Many of us remember the classic movie “Annie.”
We’ve recently introduced our kids to this classic musical, and they loved it! It’s one of those movies that as adopted children, they can relate to, which just like children’s books, are hard to find. You know the newer classic books like, “Love You Forever” and so many great little picture books about getting ready for a a baby and bringing a child home from the hospital just don’t fit their lives. Rare finds like the Robbie the Rabbit books Robbie’s Trail through Foster Care, Wanting to Belong, Moving to Another Foster Home, and Robbie’s Trail through Adoption are the few they can relate to.
There’s a great line by Miss Hannigan in “Annie” when she says, “Why anyone would want to be an orphan is beyond me!” The same can be said about foster kids. I once wrote a blog about not judging foster children and posed the question,
how would you behave if…
Instead of being held and played with you were lying in a hospital with broken ribs? You were taken from everything and everyone you knew and taken to a stranger’s house…repeatedly? You never knew where or with whom you’d be living on your next birthday or Christmas? You were abandoned or beaten by those who were supposed to love you? The few belongings you have are packed in trash bags to go to your next home?
…and several other circumstances that our kids or their friends had been through.
As I pondered this line by Miss Hannigan the other day, I thought it’s not just the kids in this situation. So many people are involved with foster care, from the extended family longing to see the children, to the overworked caseworkers, to the foster parents who are caring for traumatized children and paid less than a kennel gets for a dog, to the judges who are making decisions on situations they have not personally seen that could actually be life or death decisions.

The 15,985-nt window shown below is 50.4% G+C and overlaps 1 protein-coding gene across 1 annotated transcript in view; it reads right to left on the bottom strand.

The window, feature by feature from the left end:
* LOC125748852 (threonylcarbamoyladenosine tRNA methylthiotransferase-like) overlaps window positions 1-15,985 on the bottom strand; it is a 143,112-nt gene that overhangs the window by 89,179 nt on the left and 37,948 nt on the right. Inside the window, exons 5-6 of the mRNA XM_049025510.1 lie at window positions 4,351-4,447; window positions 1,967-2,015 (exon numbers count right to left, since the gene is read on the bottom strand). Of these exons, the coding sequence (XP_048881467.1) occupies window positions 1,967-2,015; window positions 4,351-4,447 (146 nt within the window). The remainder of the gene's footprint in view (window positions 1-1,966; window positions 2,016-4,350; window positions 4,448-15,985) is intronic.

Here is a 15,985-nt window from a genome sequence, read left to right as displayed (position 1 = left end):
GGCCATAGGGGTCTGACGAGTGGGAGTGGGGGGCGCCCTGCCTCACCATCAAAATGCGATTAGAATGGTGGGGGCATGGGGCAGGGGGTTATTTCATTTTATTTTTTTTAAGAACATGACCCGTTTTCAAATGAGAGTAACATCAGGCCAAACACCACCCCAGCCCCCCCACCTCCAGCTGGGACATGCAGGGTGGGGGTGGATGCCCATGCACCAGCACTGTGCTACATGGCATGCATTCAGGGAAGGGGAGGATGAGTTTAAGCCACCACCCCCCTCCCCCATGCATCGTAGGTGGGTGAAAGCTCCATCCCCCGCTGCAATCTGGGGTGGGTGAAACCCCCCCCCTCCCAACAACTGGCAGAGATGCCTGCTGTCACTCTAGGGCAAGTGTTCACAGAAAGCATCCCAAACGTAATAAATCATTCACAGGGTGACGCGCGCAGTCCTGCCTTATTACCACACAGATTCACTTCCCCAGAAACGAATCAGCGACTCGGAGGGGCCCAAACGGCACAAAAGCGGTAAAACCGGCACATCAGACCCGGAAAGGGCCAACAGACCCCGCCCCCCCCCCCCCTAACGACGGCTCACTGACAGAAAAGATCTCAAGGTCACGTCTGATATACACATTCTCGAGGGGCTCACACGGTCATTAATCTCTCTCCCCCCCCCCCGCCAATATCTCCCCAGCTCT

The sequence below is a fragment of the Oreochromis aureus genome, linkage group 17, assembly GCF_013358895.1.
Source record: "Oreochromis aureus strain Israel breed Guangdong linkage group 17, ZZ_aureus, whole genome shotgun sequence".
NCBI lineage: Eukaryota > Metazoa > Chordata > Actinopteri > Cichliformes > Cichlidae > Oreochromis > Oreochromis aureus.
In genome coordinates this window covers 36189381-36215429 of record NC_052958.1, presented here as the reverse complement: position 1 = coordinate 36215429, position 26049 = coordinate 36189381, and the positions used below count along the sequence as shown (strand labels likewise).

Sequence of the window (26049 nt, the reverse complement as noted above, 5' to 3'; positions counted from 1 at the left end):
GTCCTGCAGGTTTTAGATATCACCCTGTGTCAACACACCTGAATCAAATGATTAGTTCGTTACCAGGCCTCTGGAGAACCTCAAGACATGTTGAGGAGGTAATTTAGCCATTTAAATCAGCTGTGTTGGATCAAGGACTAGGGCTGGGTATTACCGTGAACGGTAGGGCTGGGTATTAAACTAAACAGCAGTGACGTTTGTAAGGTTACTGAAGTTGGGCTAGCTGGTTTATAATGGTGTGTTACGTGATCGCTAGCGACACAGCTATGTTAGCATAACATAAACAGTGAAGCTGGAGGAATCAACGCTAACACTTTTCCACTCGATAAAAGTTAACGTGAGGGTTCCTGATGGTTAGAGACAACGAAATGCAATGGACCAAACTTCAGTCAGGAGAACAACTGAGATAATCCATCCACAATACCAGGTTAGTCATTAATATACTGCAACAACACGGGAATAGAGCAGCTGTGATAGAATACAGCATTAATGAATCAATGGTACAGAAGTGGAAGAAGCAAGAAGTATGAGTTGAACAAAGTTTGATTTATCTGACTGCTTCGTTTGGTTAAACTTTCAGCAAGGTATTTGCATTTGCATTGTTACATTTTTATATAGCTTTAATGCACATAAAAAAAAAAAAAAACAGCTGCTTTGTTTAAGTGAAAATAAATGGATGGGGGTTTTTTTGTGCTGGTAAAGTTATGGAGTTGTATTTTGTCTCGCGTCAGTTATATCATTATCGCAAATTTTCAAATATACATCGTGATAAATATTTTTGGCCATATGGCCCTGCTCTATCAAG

The month of May is a time our nation’s leading child welfare organizations have set apart to bring awareness to foster care issues, to educate the public, to recognize the heroes working in this field, and to garner more support.
This is the first May in several years that we (Darren and Margie) are not licensed foster parents or leading the foster care support and resource organization we founded in Southern Illinois. However, this month is still very important to us and to others on the Whitestone Inn staff who have adopted and/or fostered.
There are so many myths and misconceptions surrounding foster care, foster children, caseworkers, and foster parents. Here are some national statistics.
- At any given time, there are over 400,000 children who, through no fault of their own, are being cared for in the United States foster care system.
- Over 100,000 of these children are legally free for adoption and are waiting to be adopted.
- Around 30,000 children each year turn 18, age out of the system without being adopted, and are left with no family support. The statistics on what happens to these young adults are devastating.
It is a system that is constantly changing due to changes in budgets and societal and cultural norms. There is much work to be done to make foster care in our country better. Organizations around the country are striving to improve foster care and the lives of all those involved. There are many ways that you can help without being a foster parent, whether you have just a few minutes, a day, or much more time. You can change a lifetime.